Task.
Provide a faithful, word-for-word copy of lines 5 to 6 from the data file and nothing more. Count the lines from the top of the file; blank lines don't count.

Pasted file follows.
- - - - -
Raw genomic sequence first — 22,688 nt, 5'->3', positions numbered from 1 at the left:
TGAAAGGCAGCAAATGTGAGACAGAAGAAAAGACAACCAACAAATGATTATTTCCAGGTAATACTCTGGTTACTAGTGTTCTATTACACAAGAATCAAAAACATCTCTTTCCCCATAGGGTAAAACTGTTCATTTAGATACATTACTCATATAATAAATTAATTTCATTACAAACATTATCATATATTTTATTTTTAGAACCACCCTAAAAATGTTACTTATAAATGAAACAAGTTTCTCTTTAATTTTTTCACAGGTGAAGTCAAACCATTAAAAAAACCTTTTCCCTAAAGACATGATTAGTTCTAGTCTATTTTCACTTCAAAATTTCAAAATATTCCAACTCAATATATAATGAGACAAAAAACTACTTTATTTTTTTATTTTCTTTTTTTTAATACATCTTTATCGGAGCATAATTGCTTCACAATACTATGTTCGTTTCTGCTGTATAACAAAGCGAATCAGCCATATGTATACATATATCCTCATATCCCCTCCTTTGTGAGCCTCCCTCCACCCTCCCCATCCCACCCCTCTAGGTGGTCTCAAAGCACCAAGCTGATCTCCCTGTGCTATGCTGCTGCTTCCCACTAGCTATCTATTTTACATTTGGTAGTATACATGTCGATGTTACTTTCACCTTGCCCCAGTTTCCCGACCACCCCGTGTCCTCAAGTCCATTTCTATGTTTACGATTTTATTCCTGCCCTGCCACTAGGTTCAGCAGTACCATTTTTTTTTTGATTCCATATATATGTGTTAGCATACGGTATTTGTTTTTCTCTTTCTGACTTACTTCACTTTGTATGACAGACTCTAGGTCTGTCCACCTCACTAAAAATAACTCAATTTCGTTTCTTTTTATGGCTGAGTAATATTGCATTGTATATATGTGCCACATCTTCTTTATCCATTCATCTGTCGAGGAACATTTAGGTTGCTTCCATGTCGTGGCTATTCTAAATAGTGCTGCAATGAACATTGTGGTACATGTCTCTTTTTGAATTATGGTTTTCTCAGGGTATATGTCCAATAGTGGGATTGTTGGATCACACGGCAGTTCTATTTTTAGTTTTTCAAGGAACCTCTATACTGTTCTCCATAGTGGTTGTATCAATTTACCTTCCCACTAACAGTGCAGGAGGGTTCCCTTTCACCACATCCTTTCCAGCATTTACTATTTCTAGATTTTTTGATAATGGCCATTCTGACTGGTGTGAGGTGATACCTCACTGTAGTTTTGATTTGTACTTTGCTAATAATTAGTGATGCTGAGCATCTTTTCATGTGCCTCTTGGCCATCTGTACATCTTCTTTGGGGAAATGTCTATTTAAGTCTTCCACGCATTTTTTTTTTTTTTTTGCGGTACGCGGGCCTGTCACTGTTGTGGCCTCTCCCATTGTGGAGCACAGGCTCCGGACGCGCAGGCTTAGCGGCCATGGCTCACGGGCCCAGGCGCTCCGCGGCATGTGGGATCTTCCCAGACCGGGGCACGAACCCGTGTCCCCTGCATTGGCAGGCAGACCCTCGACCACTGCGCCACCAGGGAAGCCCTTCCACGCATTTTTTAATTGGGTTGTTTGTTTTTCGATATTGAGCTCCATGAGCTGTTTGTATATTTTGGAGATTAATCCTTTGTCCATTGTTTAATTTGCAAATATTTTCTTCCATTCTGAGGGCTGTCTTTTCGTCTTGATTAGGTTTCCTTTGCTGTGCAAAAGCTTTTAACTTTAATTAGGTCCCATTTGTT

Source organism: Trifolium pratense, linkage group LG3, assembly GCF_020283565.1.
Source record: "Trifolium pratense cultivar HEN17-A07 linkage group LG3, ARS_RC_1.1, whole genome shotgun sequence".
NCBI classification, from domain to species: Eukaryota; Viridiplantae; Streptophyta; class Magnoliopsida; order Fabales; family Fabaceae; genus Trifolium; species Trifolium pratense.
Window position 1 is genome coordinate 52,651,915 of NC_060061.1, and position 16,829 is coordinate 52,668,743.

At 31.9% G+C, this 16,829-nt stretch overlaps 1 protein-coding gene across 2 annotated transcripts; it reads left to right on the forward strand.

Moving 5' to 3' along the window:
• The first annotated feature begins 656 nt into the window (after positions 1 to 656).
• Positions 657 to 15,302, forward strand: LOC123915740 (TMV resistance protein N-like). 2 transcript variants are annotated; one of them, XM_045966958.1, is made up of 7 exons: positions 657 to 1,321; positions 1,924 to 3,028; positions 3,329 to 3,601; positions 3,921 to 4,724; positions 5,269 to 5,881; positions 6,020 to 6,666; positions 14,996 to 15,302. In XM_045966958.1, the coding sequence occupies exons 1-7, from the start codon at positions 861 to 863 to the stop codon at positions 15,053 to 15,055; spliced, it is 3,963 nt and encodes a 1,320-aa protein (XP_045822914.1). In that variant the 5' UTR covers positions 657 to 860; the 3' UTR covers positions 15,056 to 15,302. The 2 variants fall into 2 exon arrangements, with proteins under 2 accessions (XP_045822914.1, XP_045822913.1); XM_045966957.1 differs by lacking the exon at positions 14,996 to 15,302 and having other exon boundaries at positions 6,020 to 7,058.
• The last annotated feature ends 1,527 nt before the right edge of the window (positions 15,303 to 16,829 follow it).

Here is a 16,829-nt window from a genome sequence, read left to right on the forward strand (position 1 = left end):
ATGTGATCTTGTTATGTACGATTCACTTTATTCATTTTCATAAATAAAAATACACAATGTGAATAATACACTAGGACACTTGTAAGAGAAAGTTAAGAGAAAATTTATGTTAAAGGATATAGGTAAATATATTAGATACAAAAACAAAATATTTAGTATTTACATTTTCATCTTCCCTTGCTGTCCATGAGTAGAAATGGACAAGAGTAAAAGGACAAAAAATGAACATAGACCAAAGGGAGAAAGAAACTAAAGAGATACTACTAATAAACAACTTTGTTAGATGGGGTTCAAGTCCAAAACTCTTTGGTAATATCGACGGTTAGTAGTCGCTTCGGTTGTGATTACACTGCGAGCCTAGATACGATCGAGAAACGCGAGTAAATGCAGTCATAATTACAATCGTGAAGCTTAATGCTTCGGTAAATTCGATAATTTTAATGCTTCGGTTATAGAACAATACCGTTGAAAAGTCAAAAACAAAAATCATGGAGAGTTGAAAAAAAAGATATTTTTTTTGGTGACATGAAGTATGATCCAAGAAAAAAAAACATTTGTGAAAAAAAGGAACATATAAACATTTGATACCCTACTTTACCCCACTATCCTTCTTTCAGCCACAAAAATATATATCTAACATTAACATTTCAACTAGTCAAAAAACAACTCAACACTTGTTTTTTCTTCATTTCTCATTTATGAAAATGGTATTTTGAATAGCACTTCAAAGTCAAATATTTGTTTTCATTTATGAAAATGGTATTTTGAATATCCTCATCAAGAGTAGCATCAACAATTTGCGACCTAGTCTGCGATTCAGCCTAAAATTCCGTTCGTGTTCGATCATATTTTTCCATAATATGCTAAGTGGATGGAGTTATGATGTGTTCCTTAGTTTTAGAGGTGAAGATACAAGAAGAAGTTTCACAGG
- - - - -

NCBI classification, from domain to species: Eukaryota; Viridiplantae; Streptophyta; class Magnoliopsida; order Fabales; family Fabaceae; genus Trifolium; species Trifolium pratense.
Window position 1 is genome coordinate 52,651,915 of NC_060061.1, and position 16,829 is coordinate 52,668,743.